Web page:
The Hamilton home was an elegant Georgian style house on a small development named “The Coppice” in one of the nicest suburbs of the town. She imagined that the builders would have described the houses as “Executive Homes in an Exclusive Area” in their advertising material. The road was wide and tree-lined with neat grass verges and large driveways, proclaiming the residents as well-heeled and successful. Mrs Coombes always enjoyed the walk there from the busier area where she lived, as it seemed like an oasis of calm and peace, and she could admire the green leafiness and the bird song as she went along.
Mrs Hamilton was usually there to let her in, and they would exchange a few words about her work for the day, and then Mrs Coombes would set about her tasks. She worked quietly and efficiently, and knew instinctively what needed doing. She did not encourage conversation, and did not require the radio or a chatty tea-break with her employer. Mrs Hamilton thought her an absolute god-send, as she had remarked more than once to her husband.
She was also impressed by Mrs Coombes’ appearance. She didn’t exactly wear a uniform, but was always smartly dressed in black trousers and a white shirt, and did not appear to require an overall or apron while working. Mrs Hamilton felt that this set exactly the right tone for this sort of house and a young modern family.
At her interview a few months back, Mrs Coombes had described herself as offering part-time housekeeping. She would tidy and clean as required, but should not be expected to scrub floors or do other rough work. She was available for two four-hour sessions a week on a Tuesday and Thursday morning and might be available for occasional babysitting on some evenings. This seemed perfect to Mrs Hamilton, who was desperate for someone to help keep the house looking good, and to give her time off from the children now and again. Edith was five, and at school now, so there was just 3 year old Toby at home.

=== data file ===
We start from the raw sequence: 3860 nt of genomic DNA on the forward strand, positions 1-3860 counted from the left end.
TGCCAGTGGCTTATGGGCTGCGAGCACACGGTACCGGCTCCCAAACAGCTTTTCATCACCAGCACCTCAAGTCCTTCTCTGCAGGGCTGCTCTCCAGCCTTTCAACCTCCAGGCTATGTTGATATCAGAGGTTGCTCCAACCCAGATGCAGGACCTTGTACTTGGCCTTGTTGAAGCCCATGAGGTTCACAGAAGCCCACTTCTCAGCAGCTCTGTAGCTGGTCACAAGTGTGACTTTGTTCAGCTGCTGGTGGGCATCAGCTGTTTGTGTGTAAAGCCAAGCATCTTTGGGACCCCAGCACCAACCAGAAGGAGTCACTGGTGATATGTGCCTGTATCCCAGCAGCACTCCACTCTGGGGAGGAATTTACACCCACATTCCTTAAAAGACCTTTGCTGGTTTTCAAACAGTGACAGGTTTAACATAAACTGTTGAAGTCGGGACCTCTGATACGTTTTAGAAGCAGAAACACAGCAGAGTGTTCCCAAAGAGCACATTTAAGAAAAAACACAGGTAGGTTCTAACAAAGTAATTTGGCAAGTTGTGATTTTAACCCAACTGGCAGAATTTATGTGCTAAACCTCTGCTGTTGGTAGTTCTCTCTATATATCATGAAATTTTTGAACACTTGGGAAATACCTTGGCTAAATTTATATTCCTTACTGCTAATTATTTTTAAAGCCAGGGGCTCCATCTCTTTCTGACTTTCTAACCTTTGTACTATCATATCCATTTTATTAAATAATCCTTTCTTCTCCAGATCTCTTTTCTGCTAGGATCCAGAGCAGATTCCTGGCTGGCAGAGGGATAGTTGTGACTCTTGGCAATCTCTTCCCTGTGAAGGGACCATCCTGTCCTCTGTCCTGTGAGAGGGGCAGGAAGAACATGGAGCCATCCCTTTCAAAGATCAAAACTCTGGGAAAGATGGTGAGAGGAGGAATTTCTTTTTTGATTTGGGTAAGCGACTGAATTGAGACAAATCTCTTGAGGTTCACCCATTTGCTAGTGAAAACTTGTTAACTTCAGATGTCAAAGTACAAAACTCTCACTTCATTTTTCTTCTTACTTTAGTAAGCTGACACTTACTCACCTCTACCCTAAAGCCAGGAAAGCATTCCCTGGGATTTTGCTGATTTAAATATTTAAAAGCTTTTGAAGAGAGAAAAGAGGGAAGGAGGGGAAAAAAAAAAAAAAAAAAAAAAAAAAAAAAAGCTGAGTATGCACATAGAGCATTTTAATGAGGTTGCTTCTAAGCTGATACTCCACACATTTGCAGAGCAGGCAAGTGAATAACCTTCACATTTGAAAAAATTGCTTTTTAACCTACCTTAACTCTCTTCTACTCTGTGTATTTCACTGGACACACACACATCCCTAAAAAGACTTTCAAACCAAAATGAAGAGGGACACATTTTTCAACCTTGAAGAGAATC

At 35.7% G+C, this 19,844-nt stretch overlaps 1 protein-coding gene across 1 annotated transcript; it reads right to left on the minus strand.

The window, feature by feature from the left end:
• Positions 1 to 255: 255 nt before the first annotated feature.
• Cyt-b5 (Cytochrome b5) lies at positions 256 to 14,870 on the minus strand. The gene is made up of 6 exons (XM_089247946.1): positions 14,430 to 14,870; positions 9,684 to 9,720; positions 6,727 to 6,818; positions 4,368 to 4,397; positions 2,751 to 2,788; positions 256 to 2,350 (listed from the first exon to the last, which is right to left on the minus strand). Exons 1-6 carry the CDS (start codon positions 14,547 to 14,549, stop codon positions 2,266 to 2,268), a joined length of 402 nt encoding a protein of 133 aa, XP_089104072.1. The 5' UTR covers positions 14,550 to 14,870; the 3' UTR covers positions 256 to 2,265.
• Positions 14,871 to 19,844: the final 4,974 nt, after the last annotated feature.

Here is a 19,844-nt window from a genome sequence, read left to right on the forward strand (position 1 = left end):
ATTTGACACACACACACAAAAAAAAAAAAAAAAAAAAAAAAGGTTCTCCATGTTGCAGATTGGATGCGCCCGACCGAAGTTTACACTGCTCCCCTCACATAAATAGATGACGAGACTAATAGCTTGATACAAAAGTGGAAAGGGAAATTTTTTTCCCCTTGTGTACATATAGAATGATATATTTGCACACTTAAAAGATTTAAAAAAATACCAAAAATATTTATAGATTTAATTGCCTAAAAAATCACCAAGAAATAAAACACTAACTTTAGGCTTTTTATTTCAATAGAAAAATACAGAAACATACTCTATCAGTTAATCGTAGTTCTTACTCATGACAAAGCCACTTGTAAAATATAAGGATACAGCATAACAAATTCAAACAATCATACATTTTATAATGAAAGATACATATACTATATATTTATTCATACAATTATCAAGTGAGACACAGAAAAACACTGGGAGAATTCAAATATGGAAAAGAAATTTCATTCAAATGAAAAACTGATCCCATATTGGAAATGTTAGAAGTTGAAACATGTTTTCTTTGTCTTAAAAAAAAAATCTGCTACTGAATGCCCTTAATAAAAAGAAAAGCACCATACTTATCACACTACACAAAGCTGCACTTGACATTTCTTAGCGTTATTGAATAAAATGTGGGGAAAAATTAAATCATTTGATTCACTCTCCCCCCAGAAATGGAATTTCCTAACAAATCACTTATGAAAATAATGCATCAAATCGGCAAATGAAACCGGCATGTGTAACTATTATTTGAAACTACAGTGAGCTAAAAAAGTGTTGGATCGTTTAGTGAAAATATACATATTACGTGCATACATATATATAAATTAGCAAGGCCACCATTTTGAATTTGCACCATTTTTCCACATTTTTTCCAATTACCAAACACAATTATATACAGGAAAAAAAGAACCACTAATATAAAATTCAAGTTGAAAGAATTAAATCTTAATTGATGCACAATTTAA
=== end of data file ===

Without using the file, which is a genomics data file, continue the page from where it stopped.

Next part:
Everything seemed to be working out perfectly. Clothes were always clean and in the right place, carpets hoovered, dust controlled, and bathrooms sparkling. Mrs Coombes achieved miracles it seemed, and it left Mrs Hamilton free to take Toby to Nursery or out shopping knowing that she would return to a perfect home. Mr Hamilton was very appreciative also, as he liked to be able to entertain clients and colleagues at home quite often and to create a good impression. Mrs Coombes gathered that he did something impressive in banking, and had not enquired further. The only information that she had volunteered about herself was that she was a widow, and lived alone.